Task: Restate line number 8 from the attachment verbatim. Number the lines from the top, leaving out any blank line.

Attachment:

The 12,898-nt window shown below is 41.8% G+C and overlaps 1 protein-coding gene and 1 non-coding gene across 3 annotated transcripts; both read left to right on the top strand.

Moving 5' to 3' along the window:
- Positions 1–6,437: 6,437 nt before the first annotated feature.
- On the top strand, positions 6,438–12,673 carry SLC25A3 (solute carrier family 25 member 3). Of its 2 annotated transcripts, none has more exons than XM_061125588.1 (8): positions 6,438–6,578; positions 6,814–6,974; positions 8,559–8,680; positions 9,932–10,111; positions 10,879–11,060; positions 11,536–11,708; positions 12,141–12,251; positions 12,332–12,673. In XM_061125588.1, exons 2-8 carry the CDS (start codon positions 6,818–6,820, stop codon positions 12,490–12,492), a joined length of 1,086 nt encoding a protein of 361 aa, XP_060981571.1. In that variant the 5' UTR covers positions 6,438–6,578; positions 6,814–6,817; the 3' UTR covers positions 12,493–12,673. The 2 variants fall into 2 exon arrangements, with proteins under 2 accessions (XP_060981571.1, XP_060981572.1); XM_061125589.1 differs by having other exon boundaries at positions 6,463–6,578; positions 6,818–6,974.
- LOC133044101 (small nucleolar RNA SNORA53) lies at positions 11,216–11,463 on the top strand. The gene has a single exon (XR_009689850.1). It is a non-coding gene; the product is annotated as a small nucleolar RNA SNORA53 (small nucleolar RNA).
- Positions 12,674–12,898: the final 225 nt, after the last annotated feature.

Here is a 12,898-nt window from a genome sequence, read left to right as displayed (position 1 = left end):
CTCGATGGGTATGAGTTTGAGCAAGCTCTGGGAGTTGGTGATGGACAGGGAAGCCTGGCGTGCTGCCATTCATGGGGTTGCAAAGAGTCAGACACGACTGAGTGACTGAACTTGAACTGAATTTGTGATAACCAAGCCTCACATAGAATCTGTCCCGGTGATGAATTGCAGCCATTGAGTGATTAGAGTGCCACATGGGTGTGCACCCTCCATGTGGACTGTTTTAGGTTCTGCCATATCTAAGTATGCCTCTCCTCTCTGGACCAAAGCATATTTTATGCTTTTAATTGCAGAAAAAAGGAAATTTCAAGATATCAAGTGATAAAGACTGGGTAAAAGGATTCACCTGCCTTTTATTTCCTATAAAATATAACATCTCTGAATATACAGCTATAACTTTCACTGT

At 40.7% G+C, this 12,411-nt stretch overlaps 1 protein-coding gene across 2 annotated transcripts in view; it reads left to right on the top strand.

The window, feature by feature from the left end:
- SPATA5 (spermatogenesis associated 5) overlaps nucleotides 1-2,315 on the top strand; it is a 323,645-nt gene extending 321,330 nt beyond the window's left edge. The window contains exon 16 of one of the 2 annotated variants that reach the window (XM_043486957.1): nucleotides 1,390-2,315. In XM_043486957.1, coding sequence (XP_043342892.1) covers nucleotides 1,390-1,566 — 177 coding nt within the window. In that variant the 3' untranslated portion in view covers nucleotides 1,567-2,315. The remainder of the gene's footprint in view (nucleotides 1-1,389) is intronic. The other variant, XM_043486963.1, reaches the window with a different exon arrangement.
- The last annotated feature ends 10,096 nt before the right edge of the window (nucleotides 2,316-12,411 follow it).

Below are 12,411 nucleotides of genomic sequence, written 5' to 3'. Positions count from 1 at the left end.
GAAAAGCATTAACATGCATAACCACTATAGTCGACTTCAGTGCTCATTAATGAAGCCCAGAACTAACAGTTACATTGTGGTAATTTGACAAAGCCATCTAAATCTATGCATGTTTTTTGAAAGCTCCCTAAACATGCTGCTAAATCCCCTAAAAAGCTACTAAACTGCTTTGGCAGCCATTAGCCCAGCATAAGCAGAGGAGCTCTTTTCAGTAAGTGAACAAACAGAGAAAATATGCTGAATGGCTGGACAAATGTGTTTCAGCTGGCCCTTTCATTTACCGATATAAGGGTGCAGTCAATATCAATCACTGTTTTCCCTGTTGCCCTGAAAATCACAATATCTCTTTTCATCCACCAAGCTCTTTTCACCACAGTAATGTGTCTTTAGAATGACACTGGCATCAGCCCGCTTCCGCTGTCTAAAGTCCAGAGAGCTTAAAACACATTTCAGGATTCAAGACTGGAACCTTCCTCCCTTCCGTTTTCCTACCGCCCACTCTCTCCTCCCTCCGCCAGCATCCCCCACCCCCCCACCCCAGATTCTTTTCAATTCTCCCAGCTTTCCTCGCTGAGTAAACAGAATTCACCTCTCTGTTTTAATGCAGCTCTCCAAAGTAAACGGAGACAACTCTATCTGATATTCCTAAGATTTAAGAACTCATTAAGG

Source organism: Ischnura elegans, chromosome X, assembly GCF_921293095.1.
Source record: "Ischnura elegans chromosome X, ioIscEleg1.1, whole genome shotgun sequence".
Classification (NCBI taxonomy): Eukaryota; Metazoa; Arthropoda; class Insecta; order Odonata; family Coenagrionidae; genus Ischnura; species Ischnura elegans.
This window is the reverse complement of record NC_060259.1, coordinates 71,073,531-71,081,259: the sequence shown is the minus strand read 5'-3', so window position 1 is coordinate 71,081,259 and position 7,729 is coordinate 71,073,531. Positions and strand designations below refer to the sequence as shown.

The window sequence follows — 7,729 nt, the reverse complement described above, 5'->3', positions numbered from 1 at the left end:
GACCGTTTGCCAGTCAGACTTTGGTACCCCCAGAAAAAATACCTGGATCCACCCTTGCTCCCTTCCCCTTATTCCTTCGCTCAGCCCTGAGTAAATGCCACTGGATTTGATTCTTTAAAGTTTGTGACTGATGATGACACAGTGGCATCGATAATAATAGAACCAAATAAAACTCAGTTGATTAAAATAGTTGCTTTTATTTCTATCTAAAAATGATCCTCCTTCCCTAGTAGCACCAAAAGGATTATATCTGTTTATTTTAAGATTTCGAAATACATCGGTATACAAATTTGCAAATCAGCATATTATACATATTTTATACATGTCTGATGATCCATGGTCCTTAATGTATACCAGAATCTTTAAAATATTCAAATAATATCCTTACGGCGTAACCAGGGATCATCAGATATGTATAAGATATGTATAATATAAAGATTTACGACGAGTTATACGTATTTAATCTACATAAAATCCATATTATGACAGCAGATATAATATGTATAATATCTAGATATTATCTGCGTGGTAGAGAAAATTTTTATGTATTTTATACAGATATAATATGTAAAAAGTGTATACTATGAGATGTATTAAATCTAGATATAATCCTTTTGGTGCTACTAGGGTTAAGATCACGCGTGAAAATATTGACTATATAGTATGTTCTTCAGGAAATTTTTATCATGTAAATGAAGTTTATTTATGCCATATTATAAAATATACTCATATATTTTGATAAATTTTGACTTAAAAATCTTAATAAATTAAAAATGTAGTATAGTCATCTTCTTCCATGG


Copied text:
CTCGATGGGTATGAGTTTGAGCAAGCTCTGGGAGTTGGTGATGGACAGGGAAGCCTGGCGTGCTGCCATTCATGGGGTTGCAAAGAGTCAGACACGACTGAGTGACTGAACTTGAACTGAATTTGTGATAACCAAGCCTCACATAGAATCTGTCCCGGTGATGAATTGCAGCCATTGAGTGATTAGAGTGCCACATGGGTGTGCACCCTCCATGTGGACTGTTTTAGGTTCTGCCATATCTAAGTATGCCTCTCCTCTCTGGACCAAAGCATATTTTATGCTTTTAATTGCAGAAAAAAGGAAATTTCAAGATATCAAGTGATAAAGACTGGGTAAAAGGATTCACCTGCCTTTTATTTCCTATAAAATATAACATCTCTGAATATACAGCTATAACTTTCACTGT